If I asked you to think through your career and remember notable meetings you attended, ones where ideas were flowing, decisions were made and you left feeling like you and your team really accomplished something…how many come to mind?
Now, what if I asked you to recall meetings where no decisions or very little progress was made, and you walked out feeling like you had better things to do with that hour of your time…how many come to mind? I’m willing to bet you can remember attending many more of the second type than the first.
Meetings are a huge part of daily work life, and most of us wish they took up less time in our schedules. Maybe if all of them were productive and stimulating, we’d feel differently. It’s hard to do that, though, when we’re inundated with pre-meetings to plan meetings, meetings where little is accomplished, and post-meetings to follow-up where there is little to follow-up.
So how do we make the most of our meetings? Or rather, how do we determine which meetings are likely to end in success vs. those that will leave us wishing we could turn back time and not go? The other day I saw a blog on Huffington Post proclaiming 99% of work meetings are garbage, which included an eye-catching and humorous decision tree meant to help discern whether you should attend a meeting or if it’s a waste of your time.
While I agree that meetings are often less productive than I would like, I do have issues with some of the decision points in the chart. I think that 99% is a little overzealous. In my opinion, re-evaluating these four decision points could lead to a drastic decrease in the percentage of work meetings the chart would categorize as “garbage”.
1. Can you be there in person?
The chart advises that if you have to call-in for the meeting and there is no video-conference option, you should not attend. In these days where telework and budgetary constraints are prevalent, that seems an unreasonable approach: video-conferencing hasn’t been fully integrated in government agencies; a significant portion of the workforce works remotely; and budget cuts mean less travel (if any) for in-person meetings. If people followed the “not able to attend in person so I shouldn’t go rule” hardly any meetings (necessary or not) would happen ever.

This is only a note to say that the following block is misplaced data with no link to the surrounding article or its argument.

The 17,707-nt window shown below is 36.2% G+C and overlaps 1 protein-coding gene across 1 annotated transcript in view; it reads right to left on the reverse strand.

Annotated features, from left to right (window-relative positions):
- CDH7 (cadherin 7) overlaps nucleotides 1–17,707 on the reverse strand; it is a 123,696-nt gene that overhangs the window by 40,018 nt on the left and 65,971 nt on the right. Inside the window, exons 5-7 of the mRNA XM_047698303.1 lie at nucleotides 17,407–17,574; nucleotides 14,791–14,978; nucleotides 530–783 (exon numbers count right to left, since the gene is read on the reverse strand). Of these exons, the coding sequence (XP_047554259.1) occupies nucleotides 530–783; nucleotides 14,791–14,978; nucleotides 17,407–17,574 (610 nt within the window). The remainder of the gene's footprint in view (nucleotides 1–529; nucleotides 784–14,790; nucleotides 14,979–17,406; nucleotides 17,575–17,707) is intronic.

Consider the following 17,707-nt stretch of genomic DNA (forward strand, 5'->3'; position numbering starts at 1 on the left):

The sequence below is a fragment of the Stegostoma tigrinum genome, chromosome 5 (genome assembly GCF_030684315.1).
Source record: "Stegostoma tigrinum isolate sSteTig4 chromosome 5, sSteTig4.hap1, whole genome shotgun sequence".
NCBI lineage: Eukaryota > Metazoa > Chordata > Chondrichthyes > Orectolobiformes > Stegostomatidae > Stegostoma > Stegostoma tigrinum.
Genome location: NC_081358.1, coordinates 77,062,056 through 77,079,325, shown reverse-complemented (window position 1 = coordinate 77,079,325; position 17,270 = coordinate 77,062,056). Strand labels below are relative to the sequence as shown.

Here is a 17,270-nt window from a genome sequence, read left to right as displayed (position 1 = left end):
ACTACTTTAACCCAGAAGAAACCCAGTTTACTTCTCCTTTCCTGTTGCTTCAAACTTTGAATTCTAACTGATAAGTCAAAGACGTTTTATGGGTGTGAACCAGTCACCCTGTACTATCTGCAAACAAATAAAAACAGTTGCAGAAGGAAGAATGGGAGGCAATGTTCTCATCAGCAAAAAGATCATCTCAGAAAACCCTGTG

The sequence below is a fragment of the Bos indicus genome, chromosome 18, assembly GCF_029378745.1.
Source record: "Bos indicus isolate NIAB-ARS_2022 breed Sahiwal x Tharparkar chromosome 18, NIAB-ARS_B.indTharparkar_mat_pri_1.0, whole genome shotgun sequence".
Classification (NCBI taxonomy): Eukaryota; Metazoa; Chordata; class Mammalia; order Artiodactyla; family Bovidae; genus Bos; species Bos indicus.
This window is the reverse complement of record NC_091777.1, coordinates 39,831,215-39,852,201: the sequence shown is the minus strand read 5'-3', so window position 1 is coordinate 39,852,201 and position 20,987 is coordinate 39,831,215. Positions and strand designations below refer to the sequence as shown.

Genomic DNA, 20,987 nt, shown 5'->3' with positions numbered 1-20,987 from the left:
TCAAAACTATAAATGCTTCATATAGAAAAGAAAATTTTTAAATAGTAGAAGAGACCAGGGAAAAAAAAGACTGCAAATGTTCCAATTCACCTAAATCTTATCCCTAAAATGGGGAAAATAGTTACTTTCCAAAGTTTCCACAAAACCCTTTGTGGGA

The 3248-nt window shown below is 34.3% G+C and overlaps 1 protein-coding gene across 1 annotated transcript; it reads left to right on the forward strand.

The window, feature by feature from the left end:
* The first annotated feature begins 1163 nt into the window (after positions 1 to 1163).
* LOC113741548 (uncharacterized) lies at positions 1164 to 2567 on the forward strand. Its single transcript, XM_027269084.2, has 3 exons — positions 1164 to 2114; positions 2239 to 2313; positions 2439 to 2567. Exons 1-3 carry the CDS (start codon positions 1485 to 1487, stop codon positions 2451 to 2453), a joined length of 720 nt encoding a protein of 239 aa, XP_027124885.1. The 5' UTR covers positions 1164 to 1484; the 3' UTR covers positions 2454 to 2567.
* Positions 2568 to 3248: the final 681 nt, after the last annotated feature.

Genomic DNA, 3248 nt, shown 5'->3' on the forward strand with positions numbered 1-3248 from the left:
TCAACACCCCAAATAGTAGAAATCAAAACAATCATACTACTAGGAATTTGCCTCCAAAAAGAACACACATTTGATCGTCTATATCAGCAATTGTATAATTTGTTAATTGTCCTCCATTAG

2. Is brainstorming the only thing on the agenda?
So what if it is? Brainstorming meetings can be successful. The best part about these types of meetings (when they are successful) is an open and enthusiastic exchange of creative ideas. As long as you attend with intent (i.e., you call in or go to the designated conference room prepared to participate), these meetings can be as productive as participants allow them to be.
3. Is the meeting scheduled during lunchtime?
Lunchtime meetings happen…period. Calendars are often dictated by managers’ and executives’ open schedules. It’s not ideal, but it’s not a big deal either.
4. Do you feel prepared to contribute in a meaningful way to this discussion?
At first glance, I agreed with the chart’s assessment of the answer to this question. It makes sense; if you’re not prepared to contribute, you shouldn’t attend a meeting. However, when I considered it a bit more I realized a lot of meetings are learning experiences. I can’t tell you how many tidbits of information I’ve picked up by listening in on meetings where I had nothing to actively contribute to the discussion.
If you are really feeling the need to clear up your calendar, evaluate your meetings on a case by case basis. You might not be able to avoid ones that are less productive than you would like, but if you take the time to consider them beforehand and can identify ways to improve them or make them more productive, do it.
Have a meeting on your calendar without an agenda? Ask the organizer for one or make one yourself.
Think you can cancel a meeting in favor of a quick discussion at a co-worker’s desk? Suggest that as an alternative.
Meetings are never going to go away, but with a little thought and effort, we can decrease the number of bad meetings happening to good employees.
And the key decision point I think is missing from the chart?
Did your manager tell you to attend the meeting?
Mackenzie Wiley is part of the GovLoop Featured Blogger program, where we feature blog posts by government voices from all across the country (and world!). To see more Featured Blogger posts, click here.